A mandatory vaccination regime is now in place for construction sites across Victoria
By Dale McQualter & Sarah Tucker• 12 October 2021 • 8 min read
From 2 October 2021, operators of construction sites are required to collect, record and hold information on the vaccination status of workers who attend their site or will attend the site in the future, as stated in the COVID-19 Mandatory Vaccination (Specified Facilities) Directions (No. 6) (Directions). The term worker means any person performing work at the construction site, and includes employees of the operator, volunteers and contractors.
From that date, any person who has not yet received at least one dose of the COVID-19 vaccine will not be permitted to attend a construction site, unless a medical exemption applies. Site operators must take all reasonable steps to ensure unvaccinated workers do not enter or remain on the premises.
Who is required to collect vaccination information?
The obligation to collect, record and hold vaccination information, as well as exclude unvaccinated individuals from sites falls to the “operator” of the site. The operator of a construction site is, by default the owner, unless a principal contractor has been appointed for the construction work by the owner.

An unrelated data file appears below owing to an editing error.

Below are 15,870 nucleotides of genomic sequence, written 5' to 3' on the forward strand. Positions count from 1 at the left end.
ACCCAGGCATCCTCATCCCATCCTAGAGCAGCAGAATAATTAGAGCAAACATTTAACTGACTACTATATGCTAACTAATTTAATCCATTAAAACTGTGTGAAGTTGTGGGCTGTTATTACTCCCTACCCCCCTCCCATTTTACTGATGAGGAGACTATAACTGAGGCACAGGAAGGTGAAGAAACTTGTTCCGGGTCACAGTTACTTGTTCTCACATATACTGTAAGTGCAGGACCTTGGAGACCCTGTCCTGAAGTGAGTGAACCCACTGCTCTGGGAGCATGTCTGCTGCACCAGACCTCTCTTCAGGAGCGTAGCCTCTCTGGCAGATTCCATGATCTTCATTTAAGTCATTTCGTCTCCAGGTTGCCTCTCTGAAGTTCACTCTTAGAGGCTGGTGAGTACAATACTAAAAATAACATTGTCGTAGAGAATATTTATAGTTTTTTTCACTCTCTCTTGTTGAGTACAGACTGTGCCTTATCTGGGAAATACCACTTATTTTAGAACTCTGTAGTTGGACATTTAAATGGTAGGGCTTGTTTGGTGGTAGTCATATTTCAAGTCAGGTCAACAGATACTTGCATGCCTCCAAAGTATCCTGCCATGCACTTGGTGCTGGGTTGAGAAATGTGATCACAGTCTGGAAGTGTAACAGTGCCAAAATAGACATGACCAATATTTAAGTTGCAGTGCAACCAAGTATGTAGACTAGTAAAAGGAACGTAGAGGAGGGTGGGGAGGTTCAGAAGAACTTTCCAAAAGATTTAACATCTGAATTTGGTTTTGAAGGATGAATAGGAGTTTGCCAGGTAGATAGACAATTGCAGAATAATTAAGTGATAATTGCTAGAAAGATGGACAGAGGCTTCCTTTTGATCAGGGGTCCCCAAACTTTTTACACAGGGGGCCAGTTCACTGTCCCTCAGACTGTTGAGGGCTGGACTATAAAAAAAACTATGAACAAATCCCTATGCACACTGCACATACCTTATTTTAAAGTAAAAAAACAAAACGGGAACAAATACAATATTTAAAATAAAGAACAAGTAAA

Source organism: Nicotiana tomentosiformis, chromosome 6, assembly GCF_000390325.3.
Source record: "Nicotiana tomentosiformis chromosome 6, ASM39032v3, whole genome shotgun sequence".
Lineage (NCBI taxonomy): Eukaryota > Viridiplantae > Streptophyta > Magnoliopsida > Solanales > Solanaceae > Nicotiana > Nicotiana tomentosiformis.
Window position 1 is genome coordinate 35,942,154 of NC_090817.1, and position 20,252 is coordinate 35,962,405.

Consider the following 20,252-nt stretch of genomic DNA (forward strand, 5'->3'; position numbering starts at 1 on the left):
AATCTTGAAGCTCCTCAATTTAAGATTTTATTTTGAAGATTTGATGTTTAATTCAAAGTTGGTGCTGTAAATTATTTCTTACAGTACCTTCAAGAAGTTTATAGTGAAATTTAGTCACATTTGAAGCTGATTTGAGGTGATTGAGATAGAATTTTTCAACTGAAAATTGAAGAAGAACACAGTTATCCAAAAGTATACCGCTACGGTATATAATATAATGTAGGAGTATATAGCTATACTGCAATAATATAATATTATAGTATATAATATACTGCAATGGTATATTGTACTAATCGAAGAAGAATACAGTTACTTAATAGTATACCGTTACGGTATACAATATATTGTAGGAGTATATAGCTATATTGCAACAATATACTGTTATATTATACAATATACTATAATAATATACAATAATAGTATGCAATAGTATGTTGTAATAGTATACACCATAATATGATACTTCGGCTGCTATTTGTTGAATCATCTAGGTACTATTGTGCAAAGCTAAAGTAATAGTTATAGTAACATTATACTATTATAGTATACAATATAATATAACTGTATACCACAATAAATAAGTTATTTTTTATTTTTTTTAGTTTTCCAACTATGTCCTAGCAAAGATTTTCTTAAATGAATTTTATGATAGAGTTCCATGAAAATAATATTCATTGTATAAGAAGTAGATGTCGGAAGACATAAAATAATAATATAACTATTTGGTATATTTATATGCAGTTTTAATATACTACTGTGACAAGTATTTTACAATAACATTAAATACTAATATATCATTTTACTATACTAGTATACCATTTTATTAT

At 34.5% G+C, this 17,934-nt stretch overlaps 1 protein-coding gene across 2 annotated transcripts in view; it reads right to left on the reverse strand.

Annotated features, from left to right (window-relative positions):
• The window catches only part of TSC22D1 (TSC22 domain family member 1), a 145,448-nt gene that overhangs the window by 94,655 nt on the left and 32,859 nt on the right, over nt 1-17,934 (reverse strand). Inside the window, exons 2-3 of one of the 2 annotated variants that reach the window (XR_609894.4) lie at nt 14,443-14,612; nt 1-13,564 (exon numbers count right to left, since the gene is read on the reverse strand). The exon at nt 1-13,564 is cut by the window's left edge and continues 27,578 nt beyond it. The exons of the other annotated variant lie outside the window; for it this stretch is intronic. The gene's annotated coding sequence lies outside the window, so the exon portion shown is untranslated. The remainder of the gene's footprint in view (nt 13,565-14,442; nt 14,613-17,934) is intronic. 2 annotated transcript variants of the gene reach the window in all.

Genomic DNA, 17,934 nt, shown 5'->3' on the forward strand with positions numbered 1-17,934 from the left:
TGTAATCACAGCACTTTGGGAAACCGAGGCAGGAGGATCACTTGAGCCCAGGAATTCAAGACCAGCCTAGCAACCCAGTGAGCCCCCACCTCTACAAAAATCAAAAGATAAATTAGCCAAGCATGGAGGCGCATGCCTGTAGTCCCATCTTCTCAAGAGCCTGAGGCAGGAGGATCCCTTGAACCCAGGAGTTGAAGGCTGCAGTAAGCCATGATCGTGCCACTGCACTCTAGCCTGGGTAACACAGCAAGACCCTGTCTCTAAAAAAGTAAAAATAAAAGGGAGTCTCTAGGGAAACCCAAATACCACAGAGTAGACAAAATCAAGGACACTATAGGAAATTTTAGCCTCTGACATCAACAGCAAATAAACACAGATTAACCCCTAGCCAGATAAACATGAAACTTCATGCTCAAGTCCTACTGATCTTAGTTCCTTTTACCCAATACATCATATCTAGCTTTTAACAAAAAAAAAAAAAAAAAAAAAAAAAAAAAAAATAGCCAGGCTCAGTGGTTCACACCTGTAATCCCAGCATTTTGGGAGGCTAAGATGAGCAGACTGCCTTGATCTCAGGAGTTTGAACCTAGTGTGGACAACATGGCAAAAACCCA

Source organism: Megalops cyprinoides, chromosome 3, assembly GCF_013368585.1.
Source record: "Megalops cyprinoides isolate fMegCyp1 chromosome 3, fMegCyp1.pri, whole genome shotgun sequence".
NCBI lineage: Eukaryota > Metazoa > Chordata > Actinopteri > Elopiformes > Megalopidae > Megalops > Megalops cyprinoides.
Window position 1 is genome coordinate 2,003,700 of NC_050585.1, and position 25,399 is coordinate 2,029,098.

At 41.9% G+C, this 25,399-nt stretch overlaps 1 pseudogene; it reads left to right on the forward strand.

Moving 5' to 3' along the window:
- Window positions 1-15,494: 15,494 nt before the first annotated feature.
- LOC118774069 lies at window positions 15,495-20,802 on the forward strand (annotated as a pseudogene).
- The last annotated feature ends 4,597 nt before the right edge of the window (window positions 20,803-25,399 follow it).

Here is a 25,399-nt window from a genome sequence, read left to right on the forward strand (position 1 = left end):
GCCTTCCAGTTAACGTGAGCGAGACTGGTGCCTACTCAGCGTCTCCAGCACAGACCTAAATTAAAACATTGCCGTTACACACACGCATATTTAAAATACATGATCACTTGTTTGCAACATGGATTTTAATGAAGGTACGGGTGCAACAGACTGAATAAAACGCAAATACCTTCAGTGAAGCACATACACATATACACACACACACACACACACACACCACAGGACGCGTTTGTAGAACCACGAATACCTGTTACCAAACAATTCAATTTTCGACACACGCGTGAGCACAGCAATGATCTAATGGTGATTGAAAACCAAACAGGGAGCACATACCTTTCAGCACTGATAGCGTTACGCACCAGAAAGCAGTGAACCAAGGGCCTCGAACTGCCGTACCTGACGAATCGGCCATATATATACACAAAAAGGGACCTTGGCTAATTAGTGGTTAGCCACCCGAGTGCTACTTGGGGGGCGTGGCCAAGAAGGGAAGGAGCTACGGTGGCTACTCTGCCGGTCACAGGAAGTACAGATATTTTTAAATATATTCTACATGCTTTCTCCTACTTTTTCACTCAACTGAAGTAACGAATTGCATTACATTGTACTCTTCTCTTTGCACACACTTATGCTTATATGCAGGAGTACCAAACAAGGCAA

Operators who do this should be aware that they have the obligation under the Directions, and may need to take steps to verify the information provided to them is accurate. Under the Occupational Health and Safety Regulations 2017 (Vic) (Regulations) a principal contractor must be appointed for projects entered into after 1 July 2014 that have a value of more than $350,000. The principal contractor obligations under the Regulations do not apply to projects with a value under the specified threshold value and, in our view there is no utility in appointing a principal contractor in circumstances where the obligations imposed on principal contractors by the Regulations do not apply. In circumstances where the value of a construction project does not meet the threshold value, we believe that the ‘owner’ will remain responsible for ensuring compliance with the Directions. It is then a matter of how the owner discharges those obligations imposed by the Directions. For example, the owner could require the head contractor or building contractor to gather information and regulate site access in order to discharge contractual obligations to comply with all relevant laws. We believe site owners should consider conducting audits and spot checks to ensure compliance or have the contractor provide evidence of compliance on projects under the threshold value. It appears that the Directions did not contemplate construction sites under $350,000 and we can provide further advice if you are confronted with this issue.
Where an owner has appointed a principal contractor, we believe as a matter of best practice owners should maintain the right to audit, conduct spot checks or require the principal contractor to provide information upon request to enable the owner to assess compliance with the Directions and invoke contractual remedies where non-compliance is identified.